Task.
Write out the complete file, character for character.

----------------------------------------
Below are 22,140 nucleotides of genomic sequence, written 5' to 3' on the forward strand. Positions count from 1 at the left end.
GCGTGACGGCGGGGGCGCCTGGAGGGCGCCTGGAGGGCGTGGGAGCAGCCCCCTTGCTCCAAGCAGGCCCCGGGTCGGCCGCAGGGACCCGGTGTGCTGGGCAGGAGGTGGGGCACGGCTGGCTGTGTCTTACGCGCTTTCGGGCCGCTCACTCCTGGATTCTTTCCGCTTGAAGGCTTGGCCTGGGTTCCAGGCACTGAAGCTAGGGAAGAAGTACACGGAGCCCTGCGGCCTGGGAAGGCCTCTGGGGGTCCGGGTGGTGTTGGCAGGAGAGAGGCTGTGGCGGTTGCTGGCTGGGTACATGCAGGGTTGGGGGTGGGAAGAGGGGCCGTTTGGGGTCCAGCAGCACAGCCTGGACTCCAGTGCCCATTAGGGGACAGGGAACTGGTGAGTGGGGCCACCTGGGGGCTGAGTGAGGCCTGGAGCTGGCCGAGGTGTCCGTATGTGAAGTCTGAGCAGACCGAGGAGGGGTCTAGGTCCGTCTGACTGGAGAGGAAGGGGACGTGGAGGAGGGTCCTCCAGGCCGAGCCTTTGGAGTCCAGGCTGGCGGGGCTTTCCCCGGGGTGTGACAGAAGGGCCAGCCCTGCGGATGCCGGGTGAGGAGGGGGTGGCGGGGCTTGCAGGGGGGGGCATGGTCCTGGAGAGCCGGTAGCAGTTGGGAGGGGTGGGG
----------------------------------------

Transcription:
Below are 22,140 nucleotides of genomic sequence, written 5' to 3' on the forward strand. Positions count from 1 at the left end.
GCGTGACGGCGGGGGCGCCTGGAGGGCGCCTGGAGGGCGTGGGAGCAGCCCCCTTGCTCCAAGCAGGCCCCGGGTCGGCCGCAGGGACCCGGTGTGCTGGGCAGGAGGTGGGGCACGGCTGGCTGTGTCTTACGCGCTTTCGGGCCGCTCACTCCTGGATTCTTTCCGCTTGAAGGCTTGGCCTGGGTTCCAGGCACTGAAGCTAGGGAAGAAGTACACGGAGCCCTGCGGCCTGGGAAGGCCTCTGGGGGTCCGGGTGGTGTTGGCAGGAGAGAGGCTGTGGCGGTTGCTGGCTGGGTACATGCAGGGTTGGGGGTGGGAAGAGGGGCCGTTTGGGGTCCAGCAGCACAGCCTGGACTCCAGTGCCCATTAGGGGACAGGGAACTGGTGAGTGGGGCCACCTGGGGGCTGAGTGAGGCCTGGAGCTGGCCGAGGTGTCCGTATGTGAAGTCTGAGCAGACCGAGGAGGGGTCTAGGTCCGTCTGACTGGAGAGGAAGGGGACGTGGAGGAGGGTCCTCCAGGCCGAGCCTTTGGAGTCCAGGCTGGCGGGGCTTTCCCCGGGGTGTGACAGAAGGGCCAGCCCTGCGGATGCCGGGTGAGGAGGGGGTGGCGGGGCTTGCAGGGGGGGGCATGGTCCTGGAGAGCCGGTAGCAGTTGGGAGGGGTGGGG